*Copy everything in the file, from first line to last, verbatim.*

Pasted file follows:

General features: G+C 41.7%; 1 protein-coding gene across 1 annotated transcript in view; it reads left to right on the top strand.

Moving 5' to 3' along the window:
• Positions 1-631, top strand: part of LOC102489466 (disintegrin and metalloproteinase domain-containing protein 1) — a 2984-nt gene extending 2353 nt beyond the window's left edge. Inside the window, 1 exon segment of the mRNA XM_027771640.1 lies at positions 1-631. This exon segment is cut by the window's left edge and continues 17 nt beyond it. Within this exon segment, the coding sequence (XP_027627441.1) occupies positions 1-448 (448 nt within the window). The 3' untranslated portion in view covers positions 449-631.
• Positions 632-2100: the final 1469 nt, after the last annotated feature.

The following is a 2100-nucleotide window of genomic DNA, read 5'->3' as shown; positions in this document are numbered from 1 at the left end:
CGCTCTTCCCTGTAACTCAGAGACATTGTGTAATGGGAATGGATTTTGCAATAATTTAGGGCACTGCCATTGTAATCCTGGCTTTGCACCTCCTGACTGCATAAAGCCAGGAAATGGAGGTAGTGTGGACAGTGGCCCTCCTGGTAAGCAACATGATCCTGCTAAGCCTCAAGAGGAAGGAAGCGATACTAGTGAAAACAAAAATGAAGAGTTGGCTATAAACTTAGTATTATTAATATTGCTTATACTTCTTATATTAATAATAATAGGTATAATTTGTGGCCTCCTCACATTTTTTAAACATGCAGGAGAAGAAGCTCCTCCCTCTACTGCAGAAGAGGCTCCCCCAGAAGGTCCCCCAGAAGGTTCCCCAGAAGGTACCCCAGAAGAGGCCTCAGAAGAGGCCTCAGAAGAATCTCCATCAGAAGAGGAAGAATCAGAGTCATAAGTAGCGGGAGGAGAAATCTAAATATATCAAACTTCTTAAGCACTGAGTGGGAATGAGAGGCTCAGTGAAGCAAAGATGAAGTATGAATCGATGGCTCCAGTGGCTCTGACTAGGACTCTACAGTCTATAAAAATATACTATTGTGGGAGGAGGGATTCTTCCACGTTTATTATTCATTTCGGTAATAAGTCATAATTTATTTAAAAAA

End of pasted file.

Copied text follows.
General features: G+C 41.7%; 1 protein-coding gene across 1 annotated transcript in view; it reads left to right on the top strand.

Moving 5' to 3' along the window:
• Positions 1-631, top strand: part of LOC102489466 (disintegrin and metalloproteinase domain-containing protein 1) — a 2984-nt gene extending 2353 nt beyond the window's left edge. Inside the window, 1 exon segment of the mRNA XM_027771640.1 lies at positions 1-631. This exon segment is cut by the window's left edge and continues 17 nt beyond it. Within this exon segment, the coding sequence (XP_027627441.1) occupies positions 1-448 (448 nt within the window). The 3' untranslated portion in view covers positions 449-631.
• Positions 632-2100: the final 1469 nt, after the last annotated feature.

The following is a 2100-nucleotide window of genomic DNA, read 5'->3' as shown; positions in this document are numbered from 1 at the left end:
CGCTCTTCCCTGTAACTCAGAGACATTGTGTAATGGGAATGGATTTTGCAATAATTTAGGGCACTGCCATTGTAATCCTGGCTTTGCACCTCCTGACTGCATAAAGCCAGGAAATGGAGGTAGTGTGGACAGTGGCCCTCCTGGTAAGCAACATGATCCTGCTAAGCCTCAAGAGGAAGGAAGCGATACTAGTGAAAACAAAAATGAAGAGTTGGCTATAAACTTAGTATTATTAATATTGCTTATACTTCTTATATTAATAATAATAGGTATAATTTGTGGCCTCCTCACATTTTTTAAACATGCAGGAGAAGAAGCTCCTCCCTCTACTGCAGAAGAGGCTCCCCCAGAAGGTCCCCCAGAAGGTTCCCCAGAAGGTACCCCAGAAGAGGCCTCAGAAGAGGCCTCAGAAGAATCTCCATCAGAAGAGGAAGAATCAGAGTCATAAGTAGCGGGAGGAGAAATCTAAATATATCAAACTTCTTAAGCACTGAGTGGGAATGAGAGGCTCAGTGAAGCAAAGATGAAGTATGAATCGATGGCTCCAGTGGCTCTGACTAGGACTCTACAGTCTATAAAAATATACTATTGTGGGAGGAGGGATTCTTCCACGTTTATTATTCATTTCGGTAATAAGTCATAATTTATTTAAAAAA